Business Category Explained:

Business can be a mutually beneficial relationship.

Efficient business, on the other hand, garners riches and power to ourselves.

No enterprise that is private. No market is free. No successful entrepreneur is self-made.

I have chosen articles for this section from writers who agree with me, such as:

“Market efficiency has been achieved by drawing upon nature’s reserves as if they were limitless, as if people did not have to be sparing with both inner and outer nature.”

Chandler, Alfred Dupont.  The Visible Hand
Cambridge, MA: Harvard University Press, 1977
ISBN 0674940512
Page 14

Little institutional innovation occurred in American business before the 1840s. Why was this so? As long as the processes of production and distribution depended on the traditional sources of energy—on man, animal, wind power— there was little pressure to innovate. Such sources of energy simply could not generate a volume of output in production and number of transactions in distribution large enough to require the creation of a large managerial enterprise or to call for the development of new business forms and practices. The low speed of production of the slow movement of goods through the economy meant that the maximum daily activity at each point of production and distribution could be easily handled by small personally owned and managed enterprises.

Grant, Neil. The Industrial Revolution
United States of America: 1973
ISBN 0531008088
Page 64

The astonishing expansion of U.S. manufacturing after the Civil War can most briefly be indicated by a few more figures. In 1850 capital invested in manufacturing totaled $533 million; in 1880 it totaled $2,790 million. In the same thirty years, the total value of products increased from $1,019 million to $5,370 million; the number of wage earners from less than one million to 2.7 million. By 1913 the United States accounted for 35.8 percent of the world total of manufacturing production. Germany, its nearest rival, had 15.7 percent; Britain (including Ireland), third largest, had 14 percent.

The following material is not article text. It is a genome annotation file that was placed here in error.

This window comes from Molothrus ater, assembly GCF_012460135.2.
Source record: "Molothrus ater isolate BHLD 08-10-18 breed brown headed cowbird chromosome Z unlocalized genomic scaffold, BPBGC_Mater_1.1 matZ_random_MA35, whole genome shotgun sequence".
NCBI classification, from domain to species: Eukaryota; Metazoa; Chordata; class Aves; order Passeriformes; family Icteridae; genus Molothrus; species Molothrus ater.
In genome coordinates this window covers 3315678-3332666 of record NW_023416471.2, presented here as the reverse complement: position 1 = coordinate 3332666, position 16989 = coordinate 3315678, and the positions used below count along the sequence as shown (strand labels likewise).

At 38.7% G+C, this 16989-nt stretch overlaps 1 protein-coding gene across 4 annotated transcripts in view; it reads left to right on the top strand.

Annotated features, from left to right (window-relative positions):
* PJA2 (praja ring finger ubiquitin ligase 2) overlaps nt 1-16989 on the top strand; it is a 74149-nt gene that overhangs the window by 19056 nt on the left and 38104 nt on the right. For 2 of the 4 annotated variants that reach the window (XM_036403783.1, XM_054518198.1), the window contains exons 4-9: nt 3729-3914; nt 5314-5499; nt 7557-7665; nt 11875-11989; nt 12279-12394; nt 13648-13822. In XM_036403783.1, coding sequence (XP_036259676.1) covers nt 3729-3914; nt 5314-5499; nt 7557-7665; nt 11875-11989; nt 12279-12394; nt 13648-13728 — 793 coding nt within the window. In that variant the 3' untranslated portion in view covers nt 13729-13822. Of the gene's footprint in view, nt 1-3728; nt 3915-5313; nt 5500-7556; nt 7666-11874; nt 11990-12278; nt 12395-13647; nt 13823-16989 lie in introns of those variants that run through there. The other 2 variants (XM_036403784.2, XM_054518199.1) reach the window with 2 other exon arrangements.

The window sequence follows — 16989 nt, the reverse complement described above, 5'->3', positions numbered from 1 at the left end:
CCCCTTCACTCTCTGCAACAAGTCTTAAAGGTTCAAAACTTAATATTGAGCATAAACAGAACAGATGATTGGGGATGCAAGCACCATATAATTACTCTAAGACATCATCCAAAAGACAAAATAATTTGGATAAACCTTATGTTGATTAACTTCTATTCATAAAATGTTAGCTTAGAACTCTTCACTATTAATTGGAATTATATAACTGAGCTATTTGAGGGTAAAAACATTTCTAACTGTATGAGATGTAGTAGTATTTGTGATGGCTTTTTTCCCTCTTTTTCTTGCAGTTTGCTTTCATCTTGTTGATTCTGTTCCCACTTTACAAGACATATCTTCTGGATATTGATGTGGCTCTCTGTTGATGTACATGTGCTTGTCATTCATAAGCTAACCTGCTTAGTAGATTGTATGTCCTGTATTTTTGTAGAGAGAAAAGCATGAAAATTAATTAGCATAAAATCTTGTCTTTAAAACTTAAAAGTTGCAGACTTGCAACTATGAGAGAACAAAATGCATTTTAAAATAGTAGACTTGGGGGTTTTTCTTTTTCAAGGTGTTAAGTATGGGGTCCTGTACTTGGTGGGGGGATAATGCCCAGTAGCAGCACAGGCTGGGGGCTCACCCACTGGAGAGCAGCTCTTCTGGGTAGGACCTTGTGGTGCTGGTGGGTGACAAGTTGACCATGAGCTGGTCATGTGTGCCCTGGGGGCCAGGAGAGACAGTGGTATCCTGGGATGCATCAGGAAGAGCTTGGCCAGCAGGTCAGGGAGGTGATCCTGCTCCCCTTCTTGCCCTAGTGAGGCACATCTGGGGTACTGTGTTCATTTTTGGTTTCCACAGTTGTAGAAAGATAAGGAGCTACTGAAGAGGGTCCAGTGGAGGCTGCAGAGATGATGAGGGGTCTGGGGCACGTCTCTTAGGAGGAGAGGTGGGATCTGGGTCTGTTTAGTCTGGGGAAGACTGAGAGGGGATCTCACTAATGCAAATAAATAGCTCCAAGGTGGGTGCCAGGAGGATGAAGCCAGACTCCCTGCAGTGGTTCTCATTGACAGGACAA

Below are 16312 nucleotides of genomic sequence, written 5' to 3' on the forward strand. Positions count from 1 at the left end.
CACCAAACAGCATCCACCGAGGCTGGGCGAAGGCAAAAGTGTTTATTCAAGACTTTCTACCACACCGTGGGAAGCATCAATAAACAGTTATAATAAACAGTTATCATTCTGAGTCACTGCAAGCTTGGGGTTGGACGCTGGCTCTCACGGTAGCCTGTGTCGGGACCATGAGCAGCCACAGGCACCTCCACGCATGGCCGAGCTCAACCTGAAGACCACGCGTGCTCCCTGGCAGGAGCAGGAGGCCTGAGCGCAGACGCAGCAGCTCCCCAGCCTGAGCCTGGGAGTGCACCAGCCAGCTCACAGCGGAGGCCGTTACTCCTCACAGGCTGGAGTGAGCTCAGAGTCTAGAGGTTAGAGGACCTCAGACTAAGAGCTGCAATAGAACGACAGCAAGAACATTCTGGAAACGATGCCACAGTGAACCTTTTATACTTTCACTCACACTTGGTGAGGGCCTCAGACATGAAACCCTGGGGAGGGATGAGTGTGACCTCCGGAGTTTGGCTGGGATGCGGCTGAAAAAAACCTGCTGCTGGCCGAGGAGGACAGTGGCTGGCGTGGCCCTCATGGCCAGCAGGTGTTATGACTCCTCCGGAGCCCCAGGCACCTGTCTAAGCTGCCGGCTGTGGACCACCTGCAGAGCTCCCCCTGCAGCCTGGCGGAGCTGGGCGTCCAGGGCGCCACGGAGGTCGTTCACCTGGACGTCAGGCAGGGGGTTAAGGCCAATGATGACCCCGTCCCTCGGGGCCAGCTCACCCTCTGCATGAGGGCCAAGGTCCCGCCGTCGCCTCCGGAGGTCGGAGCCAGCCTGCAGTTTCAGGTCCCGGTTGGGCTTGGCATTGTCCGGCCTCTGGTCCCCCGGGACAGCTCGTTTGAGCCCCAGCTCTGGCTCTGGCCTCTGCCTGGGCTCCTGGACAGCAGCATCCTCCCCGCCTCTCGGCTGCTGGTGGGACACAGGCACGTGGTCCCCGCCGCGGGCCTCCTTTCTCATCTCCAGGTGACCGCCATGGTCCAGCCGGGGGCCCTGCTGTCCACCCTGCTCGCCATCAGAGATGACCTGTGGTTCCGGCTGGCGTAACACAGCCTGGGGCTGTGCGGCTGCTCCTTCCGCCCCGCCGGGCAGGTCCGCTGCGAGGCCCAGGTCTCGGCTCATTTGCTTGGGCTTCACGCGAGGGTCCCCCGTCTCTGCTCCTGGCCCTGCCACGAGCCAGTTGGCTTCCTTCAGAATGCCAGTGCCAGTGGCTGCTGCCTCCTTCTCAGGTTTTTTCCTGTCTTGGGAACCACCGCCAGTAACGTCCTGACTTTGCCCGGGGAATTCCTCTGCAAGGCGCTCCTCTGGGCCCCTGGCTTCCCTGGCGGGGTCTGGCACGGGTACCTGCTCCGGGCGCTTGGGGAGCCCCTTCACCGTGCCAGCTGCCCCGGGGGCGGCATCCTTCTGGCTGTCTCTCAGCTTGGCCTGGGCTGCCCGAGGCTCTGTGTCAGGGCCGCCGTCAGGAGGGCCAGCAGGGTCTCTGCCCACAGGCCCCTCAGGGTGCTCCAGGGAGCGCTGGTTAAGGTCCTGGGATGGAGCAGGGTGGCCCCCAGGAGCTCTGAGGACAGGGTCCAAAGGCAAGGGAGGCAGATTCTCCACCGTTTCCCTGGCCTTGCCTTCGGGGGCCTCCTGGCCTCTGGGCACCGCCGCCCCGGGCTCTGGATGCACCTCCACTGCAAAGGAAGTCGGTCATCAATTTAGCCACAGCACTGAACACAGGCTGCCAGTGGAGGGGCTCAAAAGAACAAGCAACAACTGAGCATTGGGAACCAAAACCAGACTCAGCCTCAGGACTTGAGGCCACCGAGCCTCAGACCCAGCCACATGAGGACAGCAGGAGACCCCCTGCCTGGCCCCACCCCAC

Slater, Robert,  Leadership -- Get Better Or Get Beaten
U.S.A.: 1994. ISBN 078630256
Page 99

There is something about speed that transcends its obvious business benefits of greater cash flows, greater profitability, higher share due to greater customer responsiveness and more capacity from cycle time reductions.

Speed exhilarates and energizes ... This is particularly true in business, where speed tends to propel ideas and drive processes right through functional barriers, sweeping bureaucrats and their impediments aside in the rush to get to the marketplace.

Miller, Fred J. “Prevention of Wastes in Industry.”
Transactions of the American Society of Mechanical Engineers 43 (1921):
1097-1103. Page 1097, cited in Knoedler,
Janet T., “Veblen and technical efficiency.” Journal of Economic Issues, Dec97,
Vol. 31 Issue 4, p1013, 16p

Those who would be supposed to have the greatest incentive for the prevention of industrial wastes are found to be responsible for the major portion of the wastes that occur.... they, the owners and directors of industries, are the ones and the only ones, who can adopt effective means to stop these wastes.

Elmar Altvater, The Future of the Market
New York: Verso 1993.
ISBN 0860914259
Page 183

Market efficiency has been achieved by drawing upon nature’s reserves as if they were limitless, as if people did not have to be sparing with both inner and outer nature. A ‘positive feedback mechanism’ may thus be set up between the economic system and nature. Interest-rate signals force the production of a surplus through the overexploitation of natural resources.

The degraded natural basis of production and consumption then makes it more difficult to achieve profits commensurate with the rate of interest.

The debt crisis has negative ecological effects, while the degradation of nature intensifies the debt crisis.

If tight management of flows then leads to a reduction in stock levels, the traditional models break down and the transition to ‘positive feedback economics’ becomes unavoidable.